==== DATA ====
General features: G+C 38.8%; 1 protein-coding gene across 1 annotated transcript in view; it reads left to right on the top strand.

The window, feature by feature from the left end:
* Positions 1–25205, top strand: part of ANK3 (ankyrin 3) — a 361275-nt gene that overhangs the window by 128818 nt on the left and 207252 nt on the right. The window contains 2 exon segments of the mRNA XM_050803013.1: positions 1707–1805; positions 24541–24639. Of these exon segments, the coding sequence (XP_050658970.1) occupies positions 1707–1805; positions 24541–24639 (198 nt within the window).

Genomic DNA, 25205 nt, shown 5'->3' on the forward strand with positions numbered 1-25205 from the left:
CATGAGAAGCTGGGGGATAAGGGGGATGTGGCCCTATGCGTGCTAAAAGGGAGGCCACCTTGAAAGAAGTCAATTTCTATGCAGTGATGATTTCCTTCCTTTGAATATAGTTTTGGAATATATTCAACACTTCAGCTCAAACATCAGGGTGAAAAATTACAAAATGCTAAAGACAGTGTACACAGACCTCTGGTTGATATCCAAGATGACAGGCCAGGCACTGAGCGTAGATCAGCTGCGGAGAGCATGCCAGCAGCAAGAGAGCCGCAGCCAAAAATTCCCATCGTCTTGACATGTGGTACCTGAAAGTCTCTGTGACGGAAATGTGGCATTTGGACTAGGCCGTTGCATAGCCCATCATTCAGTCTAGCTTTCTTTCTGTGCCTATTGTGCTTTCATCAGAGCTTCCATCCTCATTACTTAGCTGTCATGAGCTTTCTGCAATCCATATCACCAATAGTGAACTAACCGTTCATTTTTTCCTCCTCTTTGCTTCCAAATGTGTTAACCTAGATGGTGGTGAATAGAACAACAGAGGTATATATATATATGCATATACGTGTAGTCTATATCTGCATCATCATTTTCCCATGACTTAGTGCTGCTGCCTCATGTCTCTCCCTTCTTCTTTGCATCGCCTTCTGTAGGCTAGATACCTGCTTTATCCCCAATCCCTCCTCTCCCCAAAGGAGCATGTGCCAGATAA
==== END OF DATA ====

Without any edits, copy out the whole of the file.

General features: G+C 38.8%; 1 protein-coding gene across 1 annotated transcript in view; it reads left to right on the top strand.

The window, feature by feature from the left end:
* Positions 1–25205, top strand: part of ANK3 (ankyrin 3) — a 361275-nt gene that overhangs the window by 128818 nt on the left and 207252 nt on the right. The window contains 2 exon segments of the mRNA XM_050803013.1: positions 1707–1805; positions 24541–24639. Of these exon segments, the coding sequence (XP_050658970.1) occupies positions 1707–1805; positions 24541–24639 (198 nt within the window).

Genomic DNA, 25205 nt, shown 5'->3' on the forward strand with positions numbered 1-25205 from the left:
CATGAGAAGCTGGGGGATAAGGGGGATGTGGCCCTATGCGTGCTAAAAGGGAGGCCACCTTGAAAGAAGTCAATTTCTATGCAGTGATGATTTCCTTCCTTTGAATATAGTTTTGGAATATATTCAACACTTCAGCTCAAACATCAGGGTGAAAAATTACAAAATGCTAAAGACAGTGTACACAGACCTCTGGTTGATATCCAAGATGACAGGCCAGGCACTGAGCGTAGATCAGCTGCGGAGAGCATGCCAGCAGCAAGAGAGCCGCAGCCAAAAATTCCCATCGTCTTGACATGTGGTACCTGAAAGTCTCTGTGACGGAAATGTGGCATTTGGACTAGGCCGTTGCATAGCCCATCATTCAGTCTAGCTTTCTTTCTGTGCCTATTGTGCTTTCATCAGAGCTTCCATCCTCATTACTTAGCTGTCATGAGCTTTCTGCAATCCATATCACCAATAGTGAACTAACCGTTCATTTTTTCCTCCTCTTTGCTTCCAAATGTGTTAACCTAGATGGTGGTGAATAGAACAACAGAGGTATATATATATATGCATATACGTGTAGTCTATATCTGCATCATCATTTTCCCATGACTTAGTGCTGCTGCCTCATGTCTCTCCCTTCTTCTTTGCATCGCCTTCTGTAGGCTAGATACCTGCTTTATCCCCAATCCCTCCTCTCCCCAAAGGAGCATGTGCCAGATAA